Yet, here again, the failure of procedural protection need not necessarily point to the choice fo a functional approach and with it the conferral of a measure of academic freedom protections.  It might have been possible to adopt a formal approach, which raises no obligation of academic freedom, but still find that the board of trustees owed the candidate basic procedural protections that intensify as the candidate comes closer to the final stages of appointment. This ought to have been the case especially where, as in the case of Professor Salaita, the appointment process had reached a final stage in which the university had effectively made a conditional offer of employment (conditional at the last stage on board of trustee approval).  At that stage, absent an explicit reservation by the board to act irrationally and without the benefit of any fairness of process--something that would seem substantially usual in the university context--Professor Salaita would have been entitled, as the Committee suggested, to notice of concerns and an opportunity to respond (Salaita Report, pp. 17-21).  This procedural protection ought to be available at the very least, even had a formalist approach been adopted.  But this would also have reduced the centrality of academic freedom issues to the issue of fairness in hiring.  And that might have been a more straightforward approach, fairer to both the university and to Professor Salaita.   In any case it would have been useful for the Committee to have developed this variant on plausible approach in the event either the university or the courts rejected the functional approach the Committee preferred.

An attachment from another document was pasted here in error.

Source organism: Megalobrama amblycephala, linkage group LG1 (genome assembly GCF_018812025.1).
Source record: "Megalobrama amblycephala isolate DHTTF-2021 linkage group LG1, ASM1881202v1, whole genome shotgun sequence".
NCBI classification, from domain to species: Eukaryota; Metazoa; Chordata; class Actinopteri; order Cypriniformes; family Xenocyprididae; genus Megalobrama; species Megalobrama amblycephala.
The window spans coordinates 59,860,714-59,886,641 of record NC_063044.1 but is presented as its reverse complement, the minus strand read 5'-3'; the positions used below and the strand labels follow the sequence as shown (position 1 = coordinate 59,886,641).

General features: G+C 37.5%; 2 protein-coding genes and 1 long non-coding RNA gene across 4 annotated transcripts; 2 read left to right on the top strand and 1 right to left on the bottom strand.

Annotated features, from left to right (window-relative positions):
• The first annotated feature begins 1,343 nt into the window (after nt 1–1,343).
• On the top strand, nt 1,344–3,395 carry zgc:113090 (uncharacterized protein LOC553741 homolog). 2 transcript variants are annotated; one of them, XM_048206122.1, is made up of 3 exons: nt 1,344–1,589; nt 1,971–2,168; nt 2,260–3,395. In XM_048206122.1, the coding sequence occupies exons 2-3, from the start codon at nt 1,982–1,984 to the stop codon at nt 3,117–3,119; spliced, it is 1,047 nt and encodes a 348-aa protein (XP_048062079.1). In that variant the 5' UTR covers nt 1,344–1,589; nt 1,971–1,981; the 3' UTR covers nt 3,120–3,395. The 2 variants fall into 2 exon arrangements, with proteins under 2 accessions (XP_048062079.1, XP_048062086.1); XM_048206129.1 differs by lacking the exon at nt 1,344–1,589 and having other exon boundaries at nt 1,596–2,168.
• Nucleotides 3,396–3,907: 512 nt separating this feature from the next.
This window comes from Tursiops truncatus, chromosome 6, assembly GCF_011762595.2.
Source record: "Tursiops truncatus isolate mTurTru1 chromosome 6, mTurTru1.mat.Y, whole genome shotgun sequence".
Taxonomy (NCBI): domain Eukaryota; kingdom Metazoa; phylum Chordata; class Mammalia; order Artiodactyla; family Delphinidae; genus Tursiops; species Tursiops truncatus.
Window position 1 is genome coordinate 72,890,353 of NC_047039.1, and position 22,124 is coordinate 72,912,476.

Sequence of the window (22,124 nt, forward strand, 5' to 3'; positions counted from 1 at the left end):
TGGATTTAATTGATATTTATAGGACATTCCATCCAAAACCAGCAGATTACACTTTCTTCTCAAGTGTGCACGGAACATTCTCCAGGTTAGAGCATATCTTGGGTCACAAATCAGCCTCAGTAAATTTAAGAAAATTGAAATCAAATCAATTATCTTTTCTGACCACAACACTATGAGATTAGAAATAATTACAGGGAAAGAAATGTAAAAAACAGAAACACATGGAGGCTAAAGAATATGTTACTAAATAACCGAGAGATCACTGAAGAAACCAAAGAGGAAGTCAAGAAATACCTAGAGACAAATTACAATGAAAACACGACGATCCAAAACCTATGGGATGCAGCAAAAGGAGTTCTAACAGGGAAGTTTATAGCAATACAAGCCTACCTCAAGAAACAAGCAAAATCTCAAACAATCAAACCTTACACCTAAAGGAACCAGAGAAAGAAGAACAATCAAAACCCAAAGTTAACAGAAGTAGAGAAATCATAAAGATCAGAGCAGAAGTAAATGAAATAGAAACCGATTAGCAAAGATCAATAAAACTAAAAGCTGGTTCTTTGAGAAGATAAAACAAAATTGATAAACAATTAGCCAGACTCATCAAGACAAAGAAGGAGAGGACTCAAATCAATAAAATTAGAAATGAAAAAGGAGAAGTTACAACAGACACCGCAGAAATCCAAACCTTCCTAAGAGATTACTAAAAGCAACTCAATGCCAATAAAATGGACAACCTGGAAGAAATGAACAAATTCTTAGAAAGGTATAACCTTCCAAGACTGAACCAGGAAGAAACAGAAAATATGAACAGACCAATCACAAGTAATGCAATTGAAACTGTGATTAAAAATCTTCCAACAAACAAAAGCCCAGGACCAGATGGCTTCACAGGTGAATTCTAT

2.  Civility as an Employment or Hiring Standard.  While academics tend to view civility as a problematic standard for assessment or employment, universities, as institutional actors have increasingly embraced the concept.  The "new" civility standard lies at the heart of the assessment of Professor Salaita's suitability for employment at the University of Illinois.  Brandeis University's President, Frederick Lawrence, delivered a letter to the Brandeis community about the need for civility in discourse in the context of the murder of two New York City Police officers in December 2014: